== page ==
Eleven Dallas law enforcement officers were shot, four fatally, on Thursday by what is believed to be two snipers who opened fire during a demonstration downtown over recent police shootings in Minnesota and Louisiana, the Dallas police chief said.
The snipers fired from an elevated positions on police officers minutes before 9 p.m. CT, according to Dallas Police Chief David Brown. He described the shootings as “ambush style.”
“We believe that these suspects were positioning themselves in a way to triangulate on these officers from two different perches in garages in the downtown area, and planned to injure and kill as many law enforcement officers as they could,” Brown said at a news conference — noting that some were shot in the back.
Police were in a standoff with one suspect in the second floor of a parking garage at around 12:30 a.m. and had exchanged gunfire with him, Brown said. Another suspect, a woman, was taken into custody near the garage, and two people seen leaving the area in a Mercedes were stopped and were being questioned.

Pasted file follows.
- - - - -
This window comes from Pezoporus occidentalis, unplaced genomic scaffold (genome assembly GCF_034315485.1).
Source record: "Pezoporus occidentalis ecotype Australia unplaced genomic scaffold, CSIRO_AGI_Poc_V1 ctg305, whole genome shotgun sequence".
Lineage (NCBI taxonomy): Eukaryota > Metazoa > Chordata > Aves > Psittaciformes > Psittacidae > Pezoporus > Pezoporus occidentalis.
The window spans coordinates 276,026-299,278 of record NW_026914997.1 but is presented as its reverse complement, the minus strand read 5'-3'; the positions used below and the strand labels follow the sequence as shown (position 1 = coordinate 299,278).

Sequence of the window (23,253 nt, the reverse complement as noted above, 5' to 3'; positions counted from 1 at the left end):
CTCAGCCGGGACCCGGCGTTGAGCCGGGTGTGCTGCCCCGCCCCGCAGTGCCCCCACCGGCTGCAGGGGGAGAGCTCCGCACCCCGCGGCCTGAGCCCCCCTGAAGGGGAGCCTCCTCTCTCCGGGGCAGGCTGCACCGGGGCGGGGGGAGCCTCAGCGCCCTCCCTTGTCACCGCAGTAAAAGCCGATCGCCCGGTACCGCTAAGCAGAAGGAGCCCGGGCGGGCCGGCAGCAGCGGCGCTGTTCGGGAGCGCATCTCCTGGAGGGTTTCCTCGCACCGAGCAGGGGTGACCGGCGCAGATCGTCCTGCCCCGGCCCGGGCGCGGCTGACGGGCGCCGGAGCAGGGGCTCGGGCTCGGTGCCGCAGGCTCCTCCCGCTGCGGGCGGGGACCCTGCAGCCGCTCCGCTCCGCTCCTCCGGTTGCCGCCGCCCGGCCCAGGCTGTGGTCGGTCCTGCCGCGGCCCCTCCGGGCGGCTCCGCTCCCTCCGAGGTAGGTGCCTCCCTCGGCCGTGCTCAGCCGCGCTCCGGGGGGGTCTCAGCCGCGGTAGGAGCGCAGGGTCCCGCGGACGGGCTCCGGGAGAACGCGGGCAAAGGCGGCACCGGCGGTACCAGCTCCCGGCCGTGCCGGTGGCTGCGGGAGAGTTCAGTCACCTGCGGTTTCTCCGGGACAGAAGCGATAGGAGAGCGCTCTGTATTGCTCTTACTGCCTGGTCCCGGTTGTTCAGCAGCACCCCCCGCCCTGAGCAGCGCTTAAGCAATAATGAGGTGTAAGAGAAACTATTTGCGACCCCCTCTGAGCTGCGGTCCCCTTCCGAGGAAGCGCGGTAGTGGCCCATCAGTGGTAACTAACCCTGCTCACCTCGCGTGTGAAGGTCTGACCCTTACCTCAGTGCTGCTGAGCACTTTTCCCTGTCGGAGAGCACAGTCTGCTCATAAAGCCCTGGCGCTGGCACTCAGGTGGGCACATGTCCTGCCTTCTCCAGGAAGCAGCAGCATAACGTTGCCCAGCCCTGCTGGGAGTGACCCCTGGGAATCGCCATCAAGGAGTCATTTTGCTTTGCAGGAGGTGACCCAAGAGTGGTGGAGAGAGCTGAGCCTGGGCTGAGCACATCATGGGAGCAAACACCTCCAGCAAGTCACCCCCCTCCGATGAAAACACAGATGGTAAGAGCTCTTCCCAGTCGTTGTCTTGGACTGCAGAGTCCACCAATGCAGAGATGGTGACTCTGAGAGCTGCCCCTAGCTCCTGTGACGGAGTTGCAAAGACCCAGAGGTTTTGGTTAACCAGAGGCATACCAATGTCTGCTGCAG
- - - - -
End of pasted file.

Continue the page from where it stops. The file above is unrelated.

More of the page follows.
The suspect in the standoff with police “has told our negotiators that the end is coming, and he is going to hurt and kill more of us, meaning law enforcement, and that there are bombs all over the place in this garage and downtown,” Brown said.
There may be others out there. “We still don’t have a complete comfort level that we have all the suspects,” Brown said, warning that a search in downtown could last through morning. Police were in contact with the FBI and federal Bureau of Alcohol, Tobacco, Firearms and Explosives, Brown said.
Brown said investigators are working under the assumption that all the suspects were working together. They have not been cooperative, he said. “We just are not getting the cooperation we’d like to know that answer of why, the motivation, who they are.”
Around 800 people were at the demonstration, and around 100 police officers were assigned to the event and the surrounding area, Dallas Mayor Mike Rawlings said. The shooting occurred after the demonstration ended and as a march was taking place.
“At 8:58, our worst nightmare happened,” Rawlings said. “It is a heartbreaking moment for the city of Dallas, Rawlings said.
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